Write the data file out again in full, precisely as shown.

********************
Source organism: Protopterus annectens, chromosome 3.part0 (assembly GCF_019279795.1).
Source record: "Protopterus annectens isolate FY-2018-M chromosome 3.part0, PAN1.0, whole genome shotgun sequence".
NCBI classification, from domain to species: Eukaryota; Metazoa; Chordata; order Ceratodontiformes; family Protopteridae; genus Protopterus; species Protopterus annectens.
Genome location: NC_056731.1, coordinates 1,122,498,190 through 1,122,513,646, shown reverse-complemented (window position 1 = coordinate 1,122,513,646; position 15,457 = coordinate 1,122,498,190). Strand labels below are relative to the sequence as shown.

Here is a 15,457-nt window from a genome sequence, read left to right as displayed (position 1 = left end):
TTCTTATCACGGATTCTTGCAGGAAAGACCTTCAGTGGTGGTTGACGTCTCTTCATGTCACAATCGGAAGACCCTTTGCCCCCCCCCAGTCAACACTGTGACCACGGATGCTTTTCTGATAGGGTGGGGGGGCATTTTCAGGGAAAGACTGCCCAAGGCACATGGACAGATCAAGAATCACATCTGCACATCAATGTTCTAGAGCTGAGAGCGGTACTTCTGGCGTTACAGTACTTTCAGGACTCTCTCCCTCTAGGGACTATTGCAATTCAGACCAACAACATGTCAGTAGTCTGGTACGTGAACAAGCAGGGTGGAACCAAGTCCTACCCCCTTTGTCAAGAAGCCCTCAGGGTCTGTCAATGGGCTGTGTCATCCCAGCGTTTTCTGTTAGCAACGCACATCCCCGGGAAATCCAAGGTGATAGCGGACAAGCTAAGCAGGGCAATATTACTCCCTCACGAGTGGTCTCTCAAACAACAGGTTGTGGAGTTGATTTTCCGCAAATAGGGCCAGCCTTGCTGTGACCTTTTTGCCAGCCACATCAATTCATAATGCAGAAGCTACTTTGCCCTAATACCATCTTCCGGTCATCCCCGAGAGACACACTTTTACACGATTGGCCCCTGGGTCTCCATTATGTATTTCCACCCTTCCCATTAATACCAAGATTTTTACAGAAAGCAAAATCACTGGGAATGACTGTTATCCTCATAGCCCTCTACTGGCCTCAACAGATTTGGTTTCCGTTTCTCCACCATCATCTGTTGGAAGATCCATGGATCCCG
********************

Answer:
Source organism: Protopterus annectens, chromosome 3.part0 (assembly GCF_019279795.1).
Source record: "Protopterus annectens isolate FY-2018-M chromosome 3.part0, PAN1.0, whole genome shotgun sequence".
NCBI classification, from domain to species: Eukaryota; Metazoa; Chordata; order Ceratodontiformes; family Protopteridae; genus Protopterus; species Protopterus annectens.
Genome location: NC_056731.1, coordinates 1,122,498,190 through 1,122,513,646, shown reverse-complemented (window position 1 = coordinate 1,122,513,646; position 15,457 = coordinate 1,122,498,190). Strand labels below are relative to the sequence as shown.

Here is a 15,457-nt window from a genome sequence, read left to right as displayed (position 1 = left end):
TTCTTATCACGGATTCTTGCAGGAAAGACCTTCAGTGGTGGTTGACGTCTCTTCATGTCACAATCGGAAGACCCTTTGCCCCCCCCCAGTCAACACTGTGACCACGGATGCTTTTCTGATAGGGTGGGGGGGCATTTTCAGGGAAAGACTGCCCAAGGCACATGGACAGATCAAGAATCACATCTGCACATCAATGTTCTAGAGCTGAGAGCGGTACTTCTGGCGTTACAGTACTTTCAGGACTCTCTCCCTCTAGGGACTATTGCAATTCAGACCAACAACATGTCAGTAGTCTGGTACGTGAACAAGCAGGGTGGAACCAAGTCCTACCCCCTTTGTCAAGAAGCCCTCAGGGTCTGTCAATGGGCTGTGTCATCCCAGCGTTTTCTGTTAGCAACGCACATCCCCGGGAAATCCAAGGTGATAGCGGACAAGCTAAGCAGGGCAATATTACTCCCTCACGAGTGGTCTCTCAAACAACAGGTTGTGGAGTTGATTTTCCGCAAATAGGGCCAGCCTTGCTGTGACCTTTTTGCCAGCCACATCAATTCATAATGCAGAAGCTACTTTGCCCTAATACCATCTTCCGGTCATCCCCGAGAGACACACTTTTACACGATTGGCCCCTGGGTCTCCATTATGTATTTCCACCCTTCCCATTAATACCAAGATTTTTACAGAAAGCAAAATCACTGGGAATGACTGTTATCCTCATAGCCCTCTACTGGCCTCAACAGATTTGGTTTCCGTTTCTCCACCATCATCTGTTGGAAGATCCATGGATCCCG